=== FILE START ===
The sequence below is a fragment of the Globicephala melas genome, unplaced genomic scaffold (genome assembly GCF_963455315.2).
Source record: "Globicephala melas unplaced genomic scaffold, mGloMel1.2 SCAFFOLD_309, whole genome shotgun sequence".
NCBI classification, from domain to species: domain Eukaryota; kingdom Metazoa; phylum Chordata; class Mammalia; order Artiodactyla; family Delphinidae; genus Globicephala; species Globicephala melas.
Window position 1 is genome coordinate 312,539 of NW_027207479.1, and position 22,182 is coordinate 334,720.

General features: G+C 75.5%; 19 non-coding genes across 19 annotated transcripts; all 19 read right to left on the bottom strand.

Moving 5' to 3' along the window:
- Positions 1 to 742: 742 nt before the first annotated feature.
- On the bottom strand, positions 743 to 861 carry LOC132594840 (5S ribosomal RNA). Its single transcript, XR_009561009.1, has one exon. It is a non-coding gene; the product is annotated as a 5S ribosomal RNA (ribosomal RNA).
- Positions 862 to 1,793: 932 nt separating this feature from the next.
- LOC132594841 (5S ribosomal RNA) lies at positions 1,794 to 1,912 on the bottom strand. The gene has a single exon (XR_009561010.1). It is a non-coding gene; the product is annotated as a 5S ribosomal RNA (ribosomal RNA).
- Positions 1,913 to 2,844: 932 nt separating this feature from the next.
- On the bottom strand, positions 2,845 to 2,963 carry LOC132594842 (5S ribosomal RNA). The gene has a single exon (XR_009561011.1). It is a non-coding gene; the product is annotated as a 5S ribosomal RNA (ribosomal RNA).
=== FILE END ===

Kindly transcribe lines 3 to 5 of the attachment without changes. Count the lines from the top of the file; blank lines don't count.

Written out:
NCBI classification, from domain to species: domain Eukaryota; kingdom Metazoa; phylum Chordata; class Mammalia; order Artiodactyla; family Delphinidae; genus Globicephala; species Globicephala melas.
Window position 1 is genome coordinate 312,539 of NW_027207479.1, and position 22,182 is coordinate 334,720.

General features: G+C 75.5%; 19 non-coding genes across 19 annotated transcripts; all 19 read right to left on the bottom strand.